Until recently, Hank Nguyen's daughter wanted to follow in his footsteps and work in tech. Last spring, she was accepted into the University of California system.

"She was inclined to take computer science and engineering," Nguyen says.

Copyright 2016 Valley Public Radio. To see more, visit Valley Public Radio.

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ALLISON AUBREY, HOST:

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It's Christmas Eve, and tonight is also the start of Hanukkah. For interfaith families, this intersection can require a little negotiation. Deena Prichep reports.

Copyright 2016 WWNO-FM. To see more, visit WWNO-FM.

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Christmas Eve is a great time to catch a glimpse of Santa, whether it's in real life or in one of these movies.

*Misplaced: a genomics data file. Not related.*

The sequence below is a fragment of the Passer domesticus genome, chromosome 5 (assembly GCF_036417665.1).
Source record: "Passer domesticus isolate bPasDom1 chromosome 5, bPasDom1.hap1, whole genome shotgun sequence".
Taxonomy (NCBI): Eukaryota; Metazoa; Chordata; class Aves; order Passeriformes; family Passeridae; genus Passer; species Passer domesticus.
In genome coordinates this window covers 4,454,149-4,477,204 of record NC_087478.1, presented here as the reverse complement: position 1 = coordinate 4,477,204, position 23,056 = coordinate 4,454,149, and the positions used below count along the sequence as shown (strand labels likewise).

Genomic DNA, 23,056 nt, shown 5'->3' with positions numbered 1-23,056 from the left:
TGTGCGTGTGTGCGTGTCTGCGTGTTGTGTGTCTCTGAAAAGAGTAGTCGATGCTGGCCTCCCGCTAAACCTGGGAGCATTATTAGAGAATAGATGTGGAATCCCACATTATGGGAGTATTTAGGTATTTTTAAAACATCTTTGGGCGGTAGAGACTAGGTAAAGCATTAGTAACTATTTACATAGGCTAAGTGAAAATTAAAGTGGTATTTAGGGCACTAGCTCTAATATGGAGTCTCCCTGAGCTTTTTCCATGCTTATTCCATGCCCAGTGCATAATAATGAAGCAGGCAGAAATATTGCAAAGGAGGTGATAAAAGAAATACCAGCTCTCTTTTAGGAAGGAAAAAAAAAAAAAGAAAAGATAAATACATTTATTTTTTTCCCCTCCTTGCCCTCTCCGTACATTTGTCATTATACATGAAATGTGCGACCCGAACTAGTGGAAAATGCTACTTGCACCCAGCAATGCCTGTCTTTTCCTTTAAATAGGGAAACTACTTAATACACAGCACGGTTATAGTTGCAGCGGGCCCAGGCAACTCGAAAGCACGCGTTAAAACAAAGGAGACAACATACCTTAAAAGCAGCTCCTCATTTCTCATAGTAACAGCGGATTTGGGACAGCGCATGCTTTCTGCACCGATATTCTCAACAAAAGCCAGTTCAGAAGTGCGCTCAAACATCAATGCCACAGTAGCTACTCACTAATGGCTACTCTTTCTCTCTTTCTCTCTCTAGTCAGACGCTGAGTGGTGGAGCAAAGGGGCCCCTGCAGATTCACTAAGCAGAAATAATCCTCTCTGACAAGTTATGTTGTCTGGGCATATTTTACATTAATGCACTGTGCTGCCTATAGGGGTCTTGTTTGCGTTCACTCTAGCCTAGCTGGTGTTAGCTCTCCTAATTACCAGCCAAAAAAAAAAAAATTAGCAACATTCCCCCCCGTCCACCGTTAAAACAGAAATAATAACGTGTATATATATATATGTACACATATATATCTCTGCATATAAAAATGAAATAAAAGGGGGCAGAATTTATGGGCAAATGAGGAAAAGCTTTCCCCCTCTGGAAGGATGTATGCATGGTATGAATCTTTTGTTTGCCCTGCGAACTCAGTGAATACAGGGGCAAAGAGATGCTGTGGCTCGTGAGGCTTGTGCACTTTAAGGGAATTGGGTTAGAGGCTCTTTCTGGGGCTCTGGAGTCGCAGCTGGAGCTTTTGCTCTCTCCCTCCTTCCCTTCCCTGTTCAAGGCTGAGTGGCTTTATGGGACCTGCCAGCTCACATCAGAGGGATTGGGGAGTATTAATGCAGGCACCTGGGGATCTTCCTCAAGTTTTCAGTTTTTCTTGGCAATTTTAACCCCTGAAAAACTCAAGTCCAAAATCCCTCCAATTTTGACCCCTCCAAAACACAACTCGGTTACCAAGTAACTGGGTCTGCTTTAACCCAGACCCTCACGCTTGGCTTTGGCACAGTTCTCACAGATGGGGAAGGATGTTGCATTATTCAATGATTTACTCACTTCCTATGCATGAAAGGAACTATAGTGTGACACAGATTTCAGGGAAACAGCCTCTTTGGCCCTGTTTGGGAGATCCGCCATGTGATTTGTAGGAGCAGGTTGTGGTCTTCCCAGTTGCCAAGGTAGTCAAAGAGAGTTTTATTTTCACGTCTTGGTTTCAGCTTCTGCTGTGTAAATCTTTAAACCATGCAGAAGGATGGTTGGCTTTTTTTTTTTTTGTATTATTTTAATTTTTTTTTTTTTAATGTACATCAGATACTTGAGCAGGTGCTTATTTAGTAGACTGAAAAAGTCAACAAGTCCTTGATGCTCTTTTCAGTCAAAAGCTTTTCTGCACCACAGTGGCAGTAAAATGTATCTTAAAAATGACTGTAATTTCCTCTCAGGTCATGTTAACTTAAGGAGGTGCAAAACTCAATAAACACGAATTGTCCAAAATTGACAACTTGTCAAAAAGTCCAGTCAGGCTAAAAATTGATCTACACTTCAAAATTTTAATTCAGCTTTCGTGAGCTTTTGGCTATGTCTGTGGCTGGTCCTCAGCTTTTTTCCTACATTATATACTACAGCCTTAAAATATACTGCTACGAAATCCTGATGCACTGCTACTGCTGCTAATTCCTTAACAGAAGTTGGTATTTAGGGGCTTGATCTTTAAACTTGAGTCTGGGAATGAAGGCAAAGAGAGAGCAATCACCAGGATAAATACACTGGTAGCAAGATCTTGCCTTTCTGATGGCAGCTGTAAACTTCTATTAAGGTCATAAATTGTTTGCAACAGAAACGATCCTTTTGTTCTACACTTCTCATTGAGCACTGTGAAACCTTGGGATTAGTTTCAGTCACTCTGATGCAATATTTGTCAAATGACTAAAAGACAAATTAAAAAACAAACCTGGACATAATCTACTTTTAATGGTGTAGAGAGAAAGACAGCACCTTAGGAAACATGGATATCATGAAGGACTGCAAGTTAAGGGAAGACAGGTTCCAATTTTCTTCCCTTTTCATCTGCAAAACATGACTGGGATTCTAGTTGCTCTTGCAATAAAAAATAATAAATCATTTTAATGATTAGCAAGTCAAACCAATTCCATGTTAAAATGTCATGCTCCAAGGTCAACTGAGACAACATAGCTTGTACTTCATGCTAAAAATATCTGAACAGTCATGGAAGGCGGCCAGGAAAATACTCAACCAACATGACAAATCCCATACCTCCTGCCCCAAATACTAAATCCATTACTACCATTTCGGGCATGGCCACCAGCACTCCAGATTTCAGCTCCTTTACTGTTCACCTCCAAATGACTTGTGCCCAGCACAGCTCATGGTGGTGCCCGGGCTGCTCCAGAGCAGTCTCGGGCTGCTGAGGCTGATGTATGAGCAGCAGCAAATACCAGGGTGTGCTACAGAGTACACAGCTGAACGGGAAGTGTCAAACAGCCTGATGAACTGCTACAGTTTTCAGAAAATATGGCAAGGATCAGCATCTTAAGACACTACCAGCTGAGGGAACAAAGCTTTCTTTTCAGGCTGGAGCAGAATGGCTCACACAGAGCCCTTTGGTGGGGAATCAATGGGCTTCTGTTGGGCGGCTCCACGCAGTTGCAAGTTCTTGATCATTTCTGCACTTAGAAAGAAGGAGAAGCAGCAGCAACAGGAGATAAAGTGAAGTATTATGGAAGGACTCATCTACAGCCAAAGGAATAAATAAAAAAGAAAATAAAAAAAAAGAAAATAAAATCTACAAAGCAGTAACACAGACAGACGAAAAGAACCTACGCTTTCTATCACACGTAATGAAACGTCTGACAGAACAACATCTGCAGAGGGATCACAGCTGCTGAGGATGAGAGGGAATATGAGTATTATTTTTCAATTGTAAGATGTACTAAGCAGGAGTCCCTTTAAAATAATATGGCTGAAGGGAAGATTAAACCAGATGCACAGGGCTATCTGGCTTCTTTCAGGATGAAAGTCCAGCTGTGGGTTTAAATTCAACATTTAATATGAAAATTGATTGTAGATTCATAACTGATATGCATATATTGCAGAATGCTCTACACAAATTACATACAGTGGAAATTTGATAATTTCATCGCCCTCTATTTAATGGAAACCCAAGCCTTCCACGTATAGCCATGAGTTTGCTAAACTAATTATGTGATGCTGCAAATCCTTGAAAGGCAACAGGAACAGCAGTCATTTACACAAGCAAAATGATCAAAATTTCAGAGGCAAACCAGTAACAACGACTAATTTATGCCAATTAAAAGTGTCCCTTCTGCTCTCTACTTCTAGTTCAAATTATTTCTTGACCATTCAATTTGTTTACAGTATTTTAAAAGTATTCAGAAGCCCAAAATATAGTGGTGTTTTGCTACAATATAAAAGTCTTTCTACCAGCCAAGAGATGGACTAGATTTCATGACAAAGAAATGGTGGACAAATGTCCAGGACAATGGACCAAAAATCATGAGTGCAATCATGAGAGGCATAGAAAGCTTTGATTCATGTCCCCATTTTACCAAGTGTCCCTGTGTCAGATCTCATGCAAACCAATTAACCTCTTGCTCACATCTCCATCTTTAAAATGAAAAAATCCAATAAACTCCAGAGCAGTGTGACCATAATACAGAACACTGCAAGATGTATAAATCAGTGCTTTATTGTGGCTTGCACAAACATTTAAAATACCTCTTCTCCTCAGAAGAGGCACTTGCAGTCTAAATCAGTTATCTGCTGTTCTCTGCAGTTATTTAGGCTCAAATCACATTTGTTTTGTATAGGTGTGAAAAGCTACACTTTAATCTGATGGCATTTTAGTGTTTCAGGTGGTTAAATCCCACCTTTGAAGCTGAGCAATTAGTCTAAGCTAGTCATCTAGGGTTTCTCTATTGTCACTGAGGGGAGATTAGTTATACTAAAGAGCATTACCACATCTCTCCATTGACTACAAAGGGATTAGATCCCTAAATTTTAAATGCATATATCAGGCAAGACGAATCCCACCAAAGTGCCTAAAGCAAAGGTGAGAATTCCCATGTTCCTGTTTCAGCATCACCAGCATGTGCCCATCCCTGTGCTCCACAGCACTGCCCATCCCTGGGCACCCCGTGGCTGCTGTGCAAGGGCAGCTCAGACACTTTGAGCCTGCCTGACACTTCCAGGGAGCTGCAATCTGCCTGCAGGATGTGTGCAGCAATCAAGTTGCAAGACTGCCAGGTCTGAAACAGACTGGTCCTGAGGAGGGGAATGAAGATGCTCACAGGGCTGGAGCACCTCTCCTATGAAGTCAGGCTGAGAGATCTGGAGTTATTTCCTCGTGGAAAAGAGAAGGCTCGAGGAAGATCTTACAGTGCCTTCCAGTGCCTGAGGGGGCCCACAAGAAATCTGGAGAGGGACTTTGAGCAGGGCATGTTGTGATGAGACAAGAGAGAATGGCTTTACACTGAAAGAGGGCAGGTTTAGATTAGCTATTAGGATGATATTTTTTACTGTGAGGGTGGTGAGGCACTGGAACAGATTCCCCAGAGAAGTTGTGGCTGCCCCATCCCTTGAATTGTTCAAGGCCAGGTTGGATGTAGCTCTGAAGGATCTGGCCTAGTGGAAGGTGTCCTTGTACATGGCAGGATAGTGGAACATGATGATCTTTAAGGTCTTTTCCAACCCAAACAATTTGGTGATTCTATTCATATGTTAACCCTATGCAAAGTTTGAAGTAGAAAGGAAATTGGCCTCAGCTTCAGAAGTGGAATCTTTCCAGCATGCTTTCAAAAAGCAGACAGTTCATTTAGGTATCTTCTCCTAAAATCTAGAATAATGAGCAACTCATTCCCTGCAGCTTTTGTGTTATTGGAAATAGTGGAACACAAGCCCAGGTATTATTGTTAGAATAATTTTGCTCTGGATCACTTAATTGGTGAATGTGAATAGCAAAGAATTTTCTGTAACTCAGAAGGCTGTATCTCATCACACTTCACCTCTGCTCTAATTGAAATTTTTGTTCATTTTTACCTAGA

(SOUNDBITE OF FILM, "SANTA CLAUS IS COMIN' TO TOWN")

Jeneyah McDonald is tired of using bottled water for everything: drinking, cooking, bathing.

In order to keep her two children safe, the resident of Flint, Mich., told them the city tap water was poisonous.

"I don't know any way to explain to a 6-year-old why you can't take a bath anymore every day, why you can't help mommy wash the dishes anymore," McDonald said earlier this year. "So I told him it's poison. And that way, he'll know I'm serious — don't play with it."

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We're joined now by Rukmini Callimachi via Skype. She's a correspondent for The New York Times. She covers terrorism. And she says that there are signs that ISIS directed Amri to attack the Christmas market in Berlin. Welcome to the program once again.